Why contractors have resisted computers, why it's changing, and why you don't want to get left behind
During the last decade a large number of small and mid size businesses made use of software to increase efficiency and boost profits.
However, construction businesses have not adopted software technology to the same extent as other 'hands-on' businesses (including automotive shops, suppliers, restaurants, and retail stores).
The reasons have more to do with the shortcomings of computers and software than they do with contractors being resistant.
Construction has a track record of adopting technology including cordless tools, air tools, laser tools, fax machines, mobile phones, and more.
So, what has prevented contractors from using computers to the same extent as other businesses?
For one thing, it's been difficult for contractors to understand how computers can help — because computers and software have been mismatched with their real needs.
Construction software that:
- is geared to managing information by the job/project (not by the transaction)
- can be accessed by people in different locations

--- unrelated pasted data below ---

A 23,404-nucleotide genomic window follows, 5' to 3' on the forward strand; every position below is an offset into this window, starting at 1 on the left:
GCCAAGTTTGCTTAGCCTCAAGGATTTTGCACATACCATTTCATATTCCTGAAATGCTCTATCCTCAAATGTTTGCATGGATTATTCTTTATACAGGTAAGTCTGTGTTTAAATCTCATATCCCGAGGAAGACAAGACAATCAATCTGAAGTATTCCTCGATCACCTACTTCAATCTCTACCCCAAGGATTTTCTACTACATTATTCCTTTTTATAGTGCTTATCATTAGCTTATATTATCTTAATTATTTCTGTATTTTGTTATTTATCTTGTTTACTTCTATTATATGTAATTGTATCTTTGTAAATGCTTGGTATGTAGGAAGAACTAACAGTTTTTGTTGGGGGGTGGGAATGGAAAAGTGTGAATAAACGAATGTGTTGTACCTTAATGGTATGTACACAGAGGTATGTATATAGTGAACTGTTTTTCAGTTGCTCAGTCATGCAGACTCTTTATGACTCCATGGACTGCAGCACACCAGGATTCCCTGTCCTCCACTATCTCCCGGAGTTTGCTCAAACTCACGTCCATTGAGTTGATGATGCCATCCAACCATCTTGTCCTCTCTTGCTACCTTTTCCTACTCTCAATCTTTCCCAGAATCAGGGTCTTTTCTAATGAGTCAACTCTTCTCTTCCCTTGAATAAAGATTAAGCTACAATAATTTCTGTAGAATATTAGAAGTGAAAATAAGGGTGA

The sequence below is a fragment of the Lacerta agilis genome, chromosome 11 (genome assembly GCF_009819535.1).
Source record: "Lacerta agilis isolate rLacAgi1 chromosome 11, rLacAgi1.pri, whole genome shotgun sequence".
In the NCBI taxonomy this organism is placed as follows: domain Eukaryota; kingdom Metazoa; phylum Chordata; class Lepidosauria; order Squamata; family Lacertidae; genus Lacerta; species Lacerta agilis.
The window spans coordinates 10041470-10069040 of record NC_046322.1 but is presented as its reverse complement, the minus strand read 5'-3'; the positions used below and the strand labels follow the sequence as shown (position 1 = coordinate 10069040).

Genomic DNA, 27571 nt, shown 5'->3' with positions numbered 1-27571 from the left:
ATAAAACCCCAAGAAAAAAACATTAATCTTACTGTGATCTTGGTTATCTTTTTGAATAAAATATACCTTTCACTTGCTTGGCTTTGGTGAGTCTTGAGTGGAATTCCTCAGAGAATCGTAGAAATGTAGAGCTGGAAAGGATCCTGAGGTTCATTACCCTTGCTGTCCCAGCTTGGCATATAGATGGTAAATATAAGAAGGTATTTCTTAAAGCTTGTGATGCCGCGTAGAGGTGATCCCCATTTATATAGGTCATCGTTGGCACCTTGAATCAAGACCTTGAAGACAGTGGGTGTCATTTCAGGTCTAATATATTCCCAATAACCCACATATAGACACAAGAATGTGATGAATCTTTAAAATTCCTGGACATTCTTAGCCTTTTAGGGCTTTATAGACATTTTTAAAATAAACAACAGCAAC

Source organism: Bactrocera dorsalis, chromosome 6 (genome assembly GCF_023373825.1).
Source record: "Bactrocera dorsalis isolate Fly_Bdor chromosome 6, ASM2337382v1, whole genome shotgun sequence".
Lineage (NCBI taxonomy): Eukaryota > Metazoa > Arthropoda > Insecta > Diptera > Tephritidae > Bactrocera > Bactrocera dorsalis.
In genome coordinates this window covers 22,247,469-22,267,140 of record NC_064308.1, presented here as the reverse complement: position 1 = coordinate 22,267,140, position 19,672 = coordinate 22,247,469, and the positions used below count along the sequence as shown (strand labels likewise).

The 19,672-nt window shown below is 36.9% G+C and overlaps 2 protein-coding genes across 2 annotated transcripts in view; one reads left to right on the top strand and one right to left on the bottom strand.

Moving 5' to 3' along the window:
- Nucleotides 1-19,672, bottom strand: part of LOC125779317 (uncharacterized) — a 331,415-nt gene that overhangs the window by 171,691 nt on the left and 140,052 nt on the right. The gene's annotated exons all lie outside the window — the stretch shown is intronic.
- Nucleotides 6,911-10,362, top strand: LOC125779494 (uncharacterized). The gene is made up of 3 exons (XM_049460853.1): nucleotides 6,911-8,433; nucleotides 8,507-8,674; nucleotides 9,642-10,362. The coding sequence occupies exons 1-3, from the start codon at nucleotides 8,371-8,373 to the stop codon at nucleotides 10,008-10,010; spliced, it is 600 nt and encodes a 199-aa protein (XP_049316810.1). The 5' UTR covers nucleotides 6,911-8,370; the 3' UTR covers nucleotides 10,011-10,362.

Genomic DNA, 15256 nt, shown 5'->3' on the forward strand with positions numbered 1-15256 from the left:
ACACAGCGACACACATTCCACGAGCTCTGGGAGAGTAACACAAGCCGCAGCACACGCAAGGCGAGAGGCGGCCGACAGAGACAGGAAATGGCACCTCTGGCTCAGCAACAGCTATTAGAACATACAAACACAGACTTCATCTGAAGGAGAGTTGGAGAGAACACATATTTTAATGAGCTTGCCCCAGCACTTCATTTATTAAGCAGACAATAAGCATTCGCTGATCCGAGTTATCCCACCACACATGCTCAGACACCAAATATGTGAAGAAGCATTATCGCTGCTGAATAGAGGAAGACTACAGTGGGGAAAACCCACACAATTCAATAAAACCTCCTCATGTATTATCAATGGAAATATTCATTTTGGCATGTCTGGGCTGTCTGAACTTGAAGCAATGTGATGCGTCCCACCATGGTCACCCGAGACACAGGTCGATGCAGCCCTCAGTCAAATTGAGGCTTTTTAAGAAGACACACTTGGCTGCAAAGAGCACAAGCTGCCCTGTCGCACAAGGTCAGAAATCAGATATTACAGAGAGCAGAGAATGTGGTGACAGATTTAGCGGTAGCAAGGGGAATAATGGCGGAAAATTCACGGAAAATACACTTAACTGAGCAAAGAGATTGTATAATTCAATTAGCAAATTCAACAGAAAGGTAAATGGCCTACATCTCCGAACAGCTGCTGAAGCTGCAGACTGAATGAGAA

- can do a wide variety of things (without learning a dozen different packages)
- can store information generated by other software programs
- can fax information without printing, looking up/dialing numbers, or waiting for fax machines
- can grow with their business
- is easy to use with how to videos (not fat boring manuals)
- is flexible and customizable
People have no interest in dealing with something they perceive as potentially complex unless they see the benefit. Many in construction have seen (and still see) computers as difficult and frustrating - and rightly so — they have been.
More on why contractors have sneered at computers, why it's changing, and why you need to be ready...